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"Smart people (like smart lawyers) can come up with very good explanations for mistaken points of view."

- Richard P. Feynman, Physicist

"There is a danger in clarity, the danger of over looking the subtleties of truth."

-Alfred North Whitehead

June 9, 2010

Recidivism

Repeat drunk drivers have been the focus of legislative action on drunk driving for years, primarily by increasing penalties. Why are they the focus? Statistics from the Court system show that approximately 40% of the individuals convicted of operating while intoxicated had been convicted at least once before. That means approximately 60% had no prior contact with the justice system for an operating while intoxicated case. (The lack of contact with this 60% is one reason the Court system cannot, alone, solve any operating while intoxicated problem.)

However, the 40% statistic described above does not mean that there is a 40% recidivism rate. A recidivism rate is a calculation of the percentage of offenders convicted and treated (either through jail, counseling, etc.) that again re-offend. The literature uses many different definitions of recidivism. Because the definitions of recidivism may differ, and the populations used to calculate them will differ, recidivism rates most likely will not be comparable among different studies.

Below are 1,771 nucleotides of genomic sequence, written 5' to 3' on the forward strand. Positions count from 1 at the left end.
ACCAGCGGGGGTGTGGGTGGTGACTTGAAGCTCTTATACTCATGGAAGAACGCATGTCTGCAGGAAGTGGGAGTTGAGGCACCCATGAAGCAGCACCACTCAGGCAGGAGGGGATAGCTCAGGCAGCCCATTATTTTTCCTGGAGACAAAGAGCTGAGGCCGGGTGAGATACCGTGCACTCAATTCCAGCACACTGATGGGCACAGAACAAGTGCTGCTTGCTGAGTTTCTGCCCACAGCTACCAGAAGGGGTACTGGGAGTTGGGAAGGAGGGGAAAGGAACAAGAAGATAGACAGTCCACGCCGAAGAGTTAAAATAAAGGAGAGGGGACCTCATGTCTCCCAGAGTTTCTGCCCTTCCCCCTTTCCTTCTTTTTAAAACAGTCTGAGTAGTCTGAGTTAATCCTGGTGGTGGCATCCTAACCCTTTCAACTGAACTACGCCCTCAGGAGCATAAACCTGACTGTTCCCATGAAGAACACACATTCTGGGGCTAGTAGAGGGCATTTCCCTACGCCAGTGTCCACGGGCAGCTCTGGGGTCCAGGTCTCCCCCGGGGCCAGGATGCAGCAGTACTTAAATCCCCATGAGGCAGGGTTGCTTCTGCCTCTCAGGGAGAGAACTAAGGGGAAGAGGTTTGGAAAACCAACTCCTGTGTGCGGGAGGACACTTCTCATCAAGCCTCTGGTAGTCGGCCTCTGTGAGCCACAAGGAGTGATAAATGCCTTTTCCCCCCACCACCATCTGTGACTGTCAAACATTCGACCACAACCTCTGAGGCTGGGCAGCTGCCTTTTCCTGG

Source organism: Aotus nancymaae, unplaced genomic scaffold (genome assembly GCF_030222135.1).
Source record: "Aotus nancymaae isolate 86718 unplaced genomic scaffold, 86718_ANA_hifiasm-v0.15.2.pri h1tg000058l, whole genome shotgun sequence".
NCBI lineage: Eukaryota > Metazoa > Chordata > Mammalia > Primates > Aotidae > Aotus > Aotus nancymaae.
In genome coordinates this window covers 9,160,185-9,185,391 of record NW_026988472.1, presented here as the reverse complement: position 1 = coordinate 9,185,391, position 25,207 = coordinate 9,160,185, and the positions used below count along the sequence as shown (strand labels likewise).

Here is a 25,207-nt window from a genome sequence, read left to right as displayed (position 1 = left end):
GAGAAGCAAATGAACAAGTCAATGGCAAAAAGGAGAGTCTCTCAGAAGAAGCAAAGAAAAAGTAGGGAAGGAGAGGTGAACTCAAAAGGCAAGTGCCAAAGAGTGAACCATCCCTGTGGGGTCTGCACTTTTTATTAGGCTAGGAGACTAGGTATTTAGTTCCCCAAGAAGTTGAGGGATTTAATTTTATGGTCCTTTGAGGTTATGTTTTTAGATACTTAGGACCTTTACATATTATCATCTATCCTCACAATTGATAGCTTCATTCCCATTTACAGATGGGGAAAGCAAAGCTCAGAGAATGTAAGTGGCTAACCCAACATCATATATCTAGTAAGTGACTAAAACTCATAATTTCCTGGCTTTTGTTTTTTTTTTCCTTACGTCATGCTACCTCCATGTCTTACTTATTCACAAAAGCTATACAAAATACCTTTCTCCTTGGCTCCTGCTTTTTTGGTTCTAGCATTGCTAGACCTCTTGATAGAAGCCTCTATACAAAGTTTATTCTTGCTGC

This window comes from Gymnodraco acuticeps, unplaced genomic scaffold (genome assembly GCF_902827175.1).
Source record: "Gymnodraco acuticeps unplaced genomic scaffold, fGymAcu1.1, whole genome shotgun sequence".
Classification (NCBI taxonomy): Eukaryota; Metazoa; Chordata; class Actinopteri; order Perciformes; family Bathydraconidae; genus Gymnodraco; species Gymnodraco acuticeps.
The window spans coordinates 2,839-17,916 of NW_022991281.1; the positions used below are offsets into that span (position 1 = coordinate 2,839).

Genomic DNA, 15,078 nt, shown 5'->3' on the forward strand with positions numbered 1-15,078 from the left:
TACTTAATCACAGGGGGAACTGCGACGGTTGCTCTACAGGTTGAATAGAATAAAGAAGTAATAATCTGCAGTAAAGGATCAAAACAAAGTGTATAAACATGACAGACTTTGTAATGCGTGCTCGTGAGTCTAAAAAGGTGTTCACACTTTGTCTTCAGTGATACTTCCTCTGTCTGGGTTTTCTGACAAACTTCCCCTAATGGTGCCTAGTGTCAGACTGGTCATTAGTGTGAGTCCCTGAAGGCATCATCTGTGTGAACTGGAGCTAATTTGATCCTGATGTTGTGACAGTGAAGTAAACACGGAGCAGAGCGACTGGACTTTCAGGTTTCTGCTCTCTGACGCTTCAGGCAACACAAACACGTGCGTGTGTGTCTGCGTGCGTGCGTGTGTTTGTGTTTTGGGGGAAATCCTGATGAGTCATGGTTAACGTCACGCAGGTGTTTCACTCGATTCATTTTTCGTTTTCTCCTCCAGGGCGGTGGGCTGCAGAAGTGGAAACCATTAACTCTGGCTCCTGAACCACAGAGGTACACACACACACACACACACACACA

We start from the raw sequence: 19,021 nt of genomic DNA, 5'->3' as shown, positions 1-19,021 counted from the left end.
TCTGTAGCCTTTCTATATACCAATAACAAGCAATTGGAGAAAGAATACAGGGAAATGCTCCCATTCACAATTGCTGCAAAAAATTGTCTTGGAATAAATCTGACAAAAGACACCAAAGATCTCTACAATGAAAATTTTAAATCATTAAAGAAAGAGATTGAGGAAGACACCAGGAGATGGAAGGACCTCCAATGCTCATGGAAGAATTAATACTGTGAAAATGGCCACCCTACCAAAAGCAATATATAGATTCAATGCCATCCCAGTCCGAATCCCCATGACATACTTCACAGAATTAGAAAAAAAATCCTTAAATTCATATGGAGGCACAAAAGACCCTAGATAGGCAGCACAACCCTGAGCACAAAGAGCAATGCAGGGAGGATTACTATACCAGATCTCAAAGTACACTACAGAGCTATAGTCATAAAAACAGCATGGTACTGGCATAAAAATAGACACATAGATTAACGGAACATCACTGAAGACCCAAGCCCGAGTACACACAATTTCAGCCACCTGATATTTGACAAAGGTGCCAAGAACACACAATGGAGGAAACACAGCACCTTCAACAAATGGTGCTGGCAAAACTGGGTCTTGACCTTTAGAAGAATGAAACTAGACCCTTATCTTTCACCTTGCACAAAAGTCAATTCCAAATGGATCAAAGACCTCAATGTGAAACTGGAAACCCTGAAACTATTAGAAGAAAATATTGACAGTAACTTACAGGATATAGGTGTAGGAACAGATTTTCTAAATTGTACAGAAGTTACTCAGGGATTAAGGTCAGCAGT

For example, a drunk driver may be considered a recidivist after he or she gets arrested again for a drunk driving, or gets convicted of drunk driving, or gets convicted of any traffic crime, or gets convicted of any crime. Therefore, the definition of the triggering event that makes one a recidivist is important.

Secondly, the time period over which the rate is calculated is important. There are one year recidivism rates, (i.e. how many offenders re-offender over a one year period), two year recidivism rates, three year recidivism rates, on up, to lifetime recidivism rates (how many people re-offend in their lifetimes). In reality, most studies will involve three year or less rates, as researchers want to evaluate programs as soon as enough data has been accumulated to make a judgment on the efficacy of the program.

About one year ago, I calculated recidivism rates on OWI’s in Dodge County. The definition is the percentage of drunk drivers that were re-arrested for another drunk driving which resulted in a conviction within one, two and three years after attending a victim-impact panel. They are as follows:

289 offenders comprised of 1st, 2nds, 3rds, 4ths, and 5ths (that weren’t sentenced to prison)

One year – 4.15%

Two year – 9.34%

Three year – 15.57%

What should we learn from these statistics?

The views expressed in this blog are solely the views of the author(s) and do not represent the views of any other public official or organization.

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